The widow of a Kentucky lawmaker who killed himself this week after he was accused of molesting a teenager has announced plans to run for her husband's old seat.
State Rep. Dan Johnson was found dead Wednesday, two days after an investigative news report revealed that a 17-year-old girl had accused him of drunkenly attacking her at his Louisville-area church in 2013. The Republican lawmaker had initially resisted calls to resign from leaders of both parties.
"Dan is gone but the story of his life is far from over," Rebecca Johnson said Thursday in a statement to the media. "These high-tech lynchings based on lies and half-truths can't be allowed to win the day. I've been fighting behind my husband for 30 years and his fight will go on."
In addition to representing Kentucky's 49th District, south of Louisville, Johnson was the head of the nondenominational Heart of Fire Church. He embraced an identity as an anti-Barack Obama, gun-loving man of God.
"I believe Jesus taught us to be armed," Johnson told Guns.com in a 2014 interview.
He held an AK-47 rifle while amiably answering questions in his church, as a tattered don’t-tread-on-me Gadsden flag flapped in the breeze on a flagpole outside. “This is like one of my favorite home-defense, and, uh, it’s also one of my favorite anti-mean-government guns.”
Johnson had been in public office for less than a year. He became a candidate for the state Legislature in 2016 after the Republican who won the primary was disqualified and Bullitt County GOP officials selected him as a replacement. Piggybacking on support for Donald Trump's presidential campaign, he ran on slogans to make Kentucky and his county "great again."
He faced calls from the state Republican Party to drop out after news media highlighted racist posts he made on Facebook, depicting the Obama family as monkeys. Johnson blamed the media for the outcry and shrugged off the criticism.
"The state Republican Party wasn't supporting me to start with, so I didn't really lose anything," he said in an October 2016 news conference. "There was nothing there to be racially offensive."
He eked out a victory over the Democratic incumbent, Linda Howlett Belcher — a retired principal he called "Lyin' Linda Lou" — winning 9,342 votes to her 9,186 votes.
But Johnson had his own record of dubious claims.
He claimed he had healed the sick and raised the dead. He claimed he had set up "safe zones" in Los Angeles during the 1992 riots. He claimed he served as a White House chaplain under multiple presidents. He claimed he served as an ambassador to the United Nations. He claimed he set up a morgue and gave last rites to the dying in New York outside the collapsed World Trade Center towers on Sept. 11, 2001.
But in a seven-month investigation published Monday, the Kentucky Center for Investigative Reporting couldn't find evidence that Johnson's stories about himself were true.
What the small journalism nonprofit did find was "a trail of police records and court files, shattered lives and a flagrant disregard for truth."
In the 1980s, police investigated Johnson on suspicion of destroying his car in an arson because he needed insurance money. Criminal charges were dismissed after he completed a six-month pretrial diversion program.
Then, in 2000, an arsonist burned down Johnson's church, and insurance investigators discovered it was deeply in debt. A secretary accused Johnson of financial misappropriation. Johnson blamed the Ku Klux Klan. No charges were filed.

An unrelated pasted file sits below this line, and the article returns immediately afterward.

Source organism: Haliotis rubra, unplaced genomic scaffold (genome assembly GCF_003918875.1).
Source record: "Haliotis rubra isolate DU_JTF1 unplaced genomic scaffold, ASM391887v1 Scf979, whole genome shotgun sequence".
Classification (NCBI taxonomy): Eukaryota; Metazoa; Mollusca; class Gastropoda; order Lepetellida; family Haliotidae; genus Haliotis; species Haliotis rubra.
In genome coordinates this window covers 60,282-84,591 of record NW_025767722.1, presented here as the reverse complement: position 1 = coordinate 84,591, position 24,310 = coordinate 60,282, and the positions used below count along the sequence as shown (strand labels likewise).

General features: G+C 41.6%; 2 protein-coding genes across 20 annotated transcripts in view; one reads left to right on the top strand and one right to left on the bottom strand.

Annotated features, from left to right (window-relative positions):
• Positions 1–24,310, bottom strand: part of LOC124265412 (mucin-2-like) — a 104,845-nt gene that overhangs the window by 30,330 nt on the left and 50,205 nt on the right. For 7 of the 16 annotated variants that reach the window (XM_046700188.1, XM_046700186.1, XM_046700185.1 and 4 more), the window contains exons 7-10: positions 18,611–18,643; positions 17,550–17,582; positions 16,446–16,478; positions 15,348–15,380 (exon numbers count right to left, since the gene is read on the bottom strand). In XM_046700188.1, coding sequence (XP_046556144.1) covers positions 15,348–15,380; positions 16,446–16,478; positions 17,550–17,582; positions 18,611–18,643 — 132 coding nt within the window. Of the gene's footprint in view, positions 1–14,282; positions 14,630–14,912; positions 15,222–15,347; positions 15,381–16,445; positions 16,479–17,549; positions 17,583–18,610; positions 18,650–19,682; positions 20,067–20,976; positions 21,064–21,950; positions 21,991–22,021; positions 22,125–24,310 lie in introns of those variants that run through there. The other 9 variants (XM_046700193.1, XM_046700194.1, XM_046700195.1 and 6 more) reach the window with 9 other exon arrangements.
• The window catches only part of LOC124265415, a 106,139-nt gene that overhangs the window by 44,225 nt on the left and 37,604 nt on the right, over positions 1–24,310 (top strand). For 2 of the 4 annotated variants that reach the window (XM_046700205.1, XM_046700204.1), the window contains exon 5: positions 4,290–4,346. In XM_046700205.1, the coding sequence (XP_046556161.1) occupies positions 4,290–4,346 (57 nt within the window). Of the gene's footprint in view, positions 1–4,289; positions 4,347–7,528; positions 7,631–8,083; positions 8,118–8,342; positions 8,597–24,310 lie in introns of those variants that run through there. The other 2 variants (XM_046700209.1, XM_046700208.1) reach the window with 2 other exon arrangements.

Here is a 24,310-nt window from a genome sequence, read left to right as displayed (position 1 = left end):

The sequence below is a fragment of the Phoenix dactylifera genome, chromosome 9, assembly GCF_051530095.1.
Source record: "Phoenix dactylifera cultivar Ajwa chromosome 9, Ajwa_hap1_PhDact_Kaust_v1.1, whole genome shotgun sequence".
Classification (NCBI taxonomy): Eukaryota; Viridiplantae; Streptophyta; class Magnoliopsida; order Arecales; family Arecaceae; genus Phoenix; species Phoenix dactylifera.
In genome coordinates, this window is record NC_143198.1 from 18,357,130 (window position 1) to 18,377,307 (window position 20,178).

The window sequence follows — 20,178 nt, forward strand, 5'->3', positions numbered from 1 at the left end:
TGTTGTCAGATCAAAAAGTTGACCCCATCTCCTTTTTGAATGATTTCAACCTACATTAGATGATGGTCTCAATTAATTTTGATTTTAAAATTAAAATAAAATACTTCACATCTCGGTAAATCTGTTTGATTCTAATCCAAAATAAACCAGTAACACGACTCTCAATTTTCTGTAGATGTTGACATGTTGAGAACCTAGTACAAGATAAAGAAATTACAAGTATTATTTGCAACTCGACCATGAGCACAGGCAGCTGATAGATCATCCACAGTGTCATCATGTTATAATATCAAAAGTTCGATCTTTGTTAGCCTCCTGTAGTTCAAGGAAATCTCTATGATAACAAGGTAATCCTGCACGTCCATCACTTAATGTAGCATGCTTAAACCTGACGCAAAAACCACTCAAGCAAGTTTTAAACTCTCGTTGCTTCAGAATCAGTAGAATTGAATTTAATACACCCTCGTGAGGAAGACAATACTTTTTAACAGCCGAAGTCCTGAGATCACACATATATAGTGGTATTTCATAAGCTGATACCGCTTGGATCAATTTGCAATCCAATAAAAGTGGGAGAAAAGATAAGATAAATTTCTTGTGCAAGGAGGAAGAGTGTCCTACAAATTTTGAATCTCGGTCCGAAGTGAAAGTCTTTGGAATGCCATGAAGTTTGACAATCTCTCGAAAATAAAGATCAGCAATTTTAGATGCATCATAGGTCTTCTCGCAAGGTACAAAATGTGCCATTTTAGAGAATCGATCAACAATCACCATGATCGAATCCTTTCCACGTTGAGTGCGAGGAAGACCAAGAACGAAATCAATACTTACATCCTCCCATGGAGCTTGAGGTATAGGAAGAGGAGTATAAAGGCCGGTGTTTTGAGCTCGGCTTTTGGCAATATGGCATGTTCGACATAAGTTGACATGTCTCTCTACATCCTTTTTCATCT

Johnson rebuilt the church, which would later be cited by the state for unlicensed liquor sales at a bar inside. Johnson called church drinking "communion."
At boozy church gatherings, Johnson would sometimes kiss young women on the lips, the Kentucky Center for Investigative Reporting said.
In the story's most explosive allegation, a woman named Maranda Richmond accused a drunk Johnson of digitally penetrating her while she was 17 and sleeping on a couch at Johnson's church on New Year's morning in 2013.
Richmond, now 21, complained to police later that year, but no charges were filed.
When the journalists' investigation came out Monday, state lawmakers again called on Johnson to resign. He refused.
In a news conference at his church on Tuesday, Johnson told reporters that "anybody that has gotten wobbly in how they're standing with me in the political ranks, they need to toughen up a little bit."
But on Wednesday, it appeared Johnson's internal defenses were crumbling.
In a final Facebook post, Johnson said he had "24/7" post-traumatic stress disorder after the Sept. 11 attacks and "cannot handle it any longer," according to WDRB-TV. (The post appears to have been taken down or is not publicly available.)
The post also denied the molestation claim and said "only GOD knows the truth, nothing is the way they make it out to be. AMERICA will not survive this type of judge and jury fake news. Conservatives take a stand."
Bullitt County Sheriff Donnie Tinnell told WDRB-TV that Johnson had killed himself on a bridge in Mount Washington, Ky.
Johnson is survived by five children and his wife, who had ejected the investigative journalists from Johnson's church as they reported their expose.
Before kicking them out, she said her husband was a great man and the church did great work, the report said.
Then the journalists described what happened next: "She points us to the door. 'We know what you're going to do,' she says. 'And you're going to have blood on your hands. I'm telling you now, it's the word of the Lord. ' "
Matt Pearce is a national reporter for The Times. Follow him on Twitter at @mattdpearce.